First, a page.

Spring Harvest: Online Edition 2020
We teamed up with chef, author and host of River Cottage Australia Paul West, along with Cornersmith, The Urban Beehive, Archie Rose Distilling Co., food writer Barbara Sweeney, chef Holly Davis, artisan cheesemaker Kristen Allan and our own resident gastronomer Jacqui Newling and curator Dr Scott Hill, to bring you an online program that you can take enjoy from the comfort of your home.
Plus, we've pulled together a range of Spring Harvest-inspired cookbooks and kitchen items available for purchase from our online store.
Explore our full Spring Harvest program below.
Join Uncle Fred of Fred’s Bush Tucker as he shares his knowledge of traditional cooking techniques and flavours.
For something different, learn how to make this zesty pickled pineapple and discover the historical significance of the ‘King of Fruits’. Sydney Living Museums’ resident gastronomer, Jacqui Newling, shares this simple-to-make recipe that can pack a surprising punch. Plus, it’s the perfect gift for friends and family!
To coincide with the anniversary of the ‘grand fete’ of 1831 at Vaucluse House, we’re making bread. For the fete’s joyous festivities, 4000 loaves of bread completed an enormous banquet. This serves as the inspiration for our baking demonstration: a Barmbrack loaf using currants made by chef, author and educator, Holly Davis.
The Wentworth family's dairy maid would manage the milk that came in daily from the family’s ‘house cows’. From there, the milk could be transformed into cheeses of different varieties. In this video featuring artisan cheesemaker Kristen Allan, you'll learn the techniques involved in making washed rind cheese.
In the colonial kitchen
Chef and author Paul West and our resident gastronomer Jacqui Newling take inspiration from the colonial kitchen garden to whip up an impressive salad that you can make at home.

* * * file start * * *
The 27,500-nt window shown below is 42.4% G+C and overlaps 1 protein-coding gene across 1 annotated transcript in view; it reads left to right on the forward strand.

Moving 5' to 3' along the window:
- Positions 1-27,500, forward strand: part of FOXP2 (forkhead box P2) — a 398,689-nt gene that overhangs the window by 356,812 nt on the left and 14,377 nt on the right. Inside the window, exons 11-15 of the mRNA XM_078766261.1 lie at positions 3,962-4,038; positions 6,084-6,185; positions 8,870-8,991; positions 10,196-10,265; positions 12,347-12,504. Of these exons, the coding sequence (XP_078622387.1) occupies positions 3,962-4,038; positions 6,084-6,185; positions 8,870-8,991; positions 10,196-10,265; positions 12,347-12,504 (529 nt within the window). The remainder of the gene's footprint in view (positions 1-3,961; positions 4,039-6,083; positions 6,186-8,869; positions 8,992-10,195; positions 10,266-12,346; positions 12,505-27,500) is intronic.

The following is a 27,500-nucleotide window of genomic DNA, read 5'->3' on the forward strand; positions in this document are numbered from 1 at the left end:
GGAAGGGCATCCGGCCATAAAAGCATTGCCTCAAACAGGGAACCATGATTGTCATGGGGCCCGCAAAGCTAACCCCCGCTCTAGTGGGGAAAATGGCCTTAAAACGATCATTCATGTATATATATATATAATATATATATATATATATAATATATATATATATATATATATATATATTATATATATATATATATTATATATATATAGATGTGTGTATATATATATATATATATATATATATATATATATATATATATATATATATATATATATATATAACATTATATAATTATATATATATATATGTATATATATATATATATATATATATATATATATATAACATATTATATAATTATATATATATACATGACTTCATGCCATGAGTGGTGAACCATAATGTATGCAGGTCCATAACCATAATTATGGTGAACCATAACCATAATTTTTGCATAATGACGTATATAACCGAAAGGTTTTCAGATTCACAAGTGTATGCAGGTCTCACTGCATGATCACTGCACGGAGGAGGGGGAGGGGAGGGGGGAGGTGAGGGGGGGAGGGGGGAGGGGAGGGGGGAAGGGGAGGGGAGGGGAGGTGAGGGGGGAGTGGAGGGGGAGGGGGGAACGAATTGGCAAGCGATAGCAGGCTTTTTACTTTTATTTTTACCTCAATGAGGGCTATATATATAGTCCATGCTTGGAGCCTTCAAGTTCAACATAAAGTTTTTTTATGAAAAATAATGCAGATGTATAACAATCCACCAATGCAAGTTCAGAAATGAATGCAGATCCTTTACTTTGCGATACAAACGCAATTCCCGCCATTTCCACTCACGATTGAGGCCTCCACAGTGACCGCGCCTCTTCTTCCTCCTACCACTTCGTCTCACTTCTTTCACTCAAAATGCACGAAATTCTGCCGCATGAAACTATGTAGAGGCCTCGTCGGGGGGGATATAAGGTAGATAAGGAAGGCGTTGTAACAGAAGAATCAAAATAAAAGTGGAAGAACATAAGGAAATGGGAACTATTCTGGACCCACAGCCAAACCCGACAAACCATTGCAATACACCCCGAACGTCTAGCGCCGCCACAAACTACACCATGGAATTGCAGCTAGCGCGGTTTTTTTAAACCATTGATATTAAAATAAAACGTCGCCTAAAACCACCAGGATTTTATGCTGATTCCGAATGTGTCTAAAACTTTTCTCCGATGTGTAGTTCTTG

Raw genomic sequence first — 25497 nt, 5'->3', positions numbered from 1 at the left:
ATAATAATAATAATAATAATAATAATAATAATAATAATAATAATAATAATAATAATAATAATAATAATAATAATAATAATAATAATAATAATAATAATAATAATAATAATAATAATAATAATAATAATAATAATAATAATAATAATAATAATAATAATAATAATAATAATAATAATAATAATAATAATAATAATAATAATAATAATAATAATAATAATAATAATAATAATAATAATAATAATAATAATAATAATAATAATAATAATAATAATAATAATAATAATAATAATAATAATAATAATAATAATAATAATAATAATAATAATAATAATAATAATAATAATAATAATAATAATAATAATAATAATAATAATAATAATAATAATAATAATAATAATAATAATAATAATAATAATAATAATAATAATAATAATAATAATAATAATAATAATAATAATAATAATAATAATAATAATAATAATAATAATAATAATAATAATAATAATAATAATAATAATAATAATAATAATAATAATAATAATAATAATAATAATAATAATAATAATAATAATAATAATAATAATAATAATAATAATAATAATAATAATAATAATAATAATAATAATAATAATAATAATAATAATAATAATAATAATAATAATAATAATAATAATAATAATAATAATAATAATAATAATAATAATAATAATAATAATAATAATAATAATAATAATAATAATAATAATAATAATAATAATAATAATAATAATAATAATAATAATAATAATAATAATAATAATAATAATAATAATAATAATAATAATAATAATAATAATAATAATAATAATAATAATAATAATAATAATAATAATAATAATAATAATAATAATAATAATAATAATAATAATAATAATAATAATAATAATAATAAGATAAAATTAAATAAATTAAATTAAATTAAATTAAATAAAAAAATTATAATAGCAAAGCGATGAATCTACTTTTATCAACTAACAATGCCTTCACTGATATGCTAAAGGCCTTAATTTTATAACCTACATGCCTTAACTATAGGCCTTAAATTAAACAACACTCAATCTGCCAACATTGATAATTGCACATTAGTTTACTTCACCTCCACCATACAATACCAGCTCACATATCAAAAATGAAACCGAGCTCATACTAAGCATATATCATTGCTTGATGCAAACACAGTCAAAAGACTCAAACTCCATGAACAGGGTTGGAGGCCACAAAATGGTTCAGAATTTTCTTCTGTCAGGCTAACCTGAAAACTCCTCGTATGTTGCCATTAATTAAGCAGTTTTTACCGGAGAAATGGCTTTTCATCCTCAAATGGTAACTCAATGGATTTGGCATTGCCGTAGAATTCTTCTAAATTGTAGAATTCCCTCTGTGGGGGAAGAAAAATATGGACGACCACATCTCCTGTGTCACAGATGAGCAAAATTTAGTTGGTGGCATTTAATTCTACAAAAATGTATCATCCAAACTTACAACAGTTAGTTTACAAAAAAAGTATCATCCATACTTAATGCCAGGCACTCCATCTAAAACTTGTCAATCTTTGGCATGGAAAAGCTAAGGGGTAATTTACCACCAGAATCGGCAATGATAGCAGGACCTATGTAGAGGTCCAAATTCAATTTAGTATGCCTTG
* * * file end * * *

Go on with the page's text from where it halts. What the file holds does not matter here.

Bees and honey
The beehives at Vaucluse House form the backdrop to this talk, featuring food writer and honey judge Barbara Sweeney and Urban Beehive’s Doug Purdie. Together, they’ll explore the extraordinary life of the honey bee, the complex workings of their hive and the hives’ role in the garden. Then join them in a honey tasting – you can follow along at home with a full jar of honey and a spoon – where they discuss the myriad qualities of this liquid gold.
The timelessness of copper cookware
The kitchen at Vaucluse House features an impressive batterie de cuisine of 137 pots, pans and jelly moulds made from copper. Colonial gastronomer Jacqui Newling, food writer Barbara Sweeney and antique dealer John Cunnington from The Art of Wine and Food discuss the collection, cooking with copper pots, their care and repair, history and provenance.
The rituals involved in sitting down to a meal have changed over the years, with much less etiquette and finery seen at today’s dining tables. Using the Vaucluse House dining room as inspiration, Sydney Living Museums curator Dr Scott Hill will share tips on how you can transform your next meal into a culinary experience fit for the Wentworths.
Virtual garden explorations
A visit to Vaucluse
Join Paul West, chef, author and host of River Cottage Australia, as he explores Vaucluse House and its colonial kitchen and garden. During his visit, Paul meets curator Jacqui Newling and horticulturist Anita Rayner, who share some of the history of the property. Paul’s book, The edible garden cookbook & growing guide, is available for purchase through our Spring Harvest online shop.
The pleasure garden
Discover the peaceful beauty of Vaucluse House’s pleasure garden, featuring exotic plants from all over the world. Sydney Living Museums’ Director of Heritage, Assets & Museums, Ian Innes, shares some of the history of the garden, as well as his favourite plantings.
Spring Harvest online shop
19th century cookbooks abound with fish recipes. Fish was baked, scalloped, put into pies, curried, potted and of course, made into soups, like the seaman’s chowder.
This pickle captures the flavours associated with the reaches of the British Empire in the nineteenth-century: ginger and allspice from Jamaica, pepper from India and cloves from Africa or Southern India.
Baked cheesecakes made with fresh ricotta-style cottage cheese appear in many cookery texts from the early 19th century.
Calf's foot jelly
Most cookery books from the mid-nineteenth century indicate that calf’s foot jelly was the most common form of gelatine in domestic cookery, for both sweet and savoury dishes.
This 'very Simple Method, and exceedingly Good' recipe adapted from Mrs Beeton's Book of household management (1861) for fennel is delicious!
Mrs Wiseheart's salad dressing
This dressing is in the 'salad cream' style – like a lighter version of a bearnaise sauce. It is delicious drizzled over cos lettuce or steamed asparagus.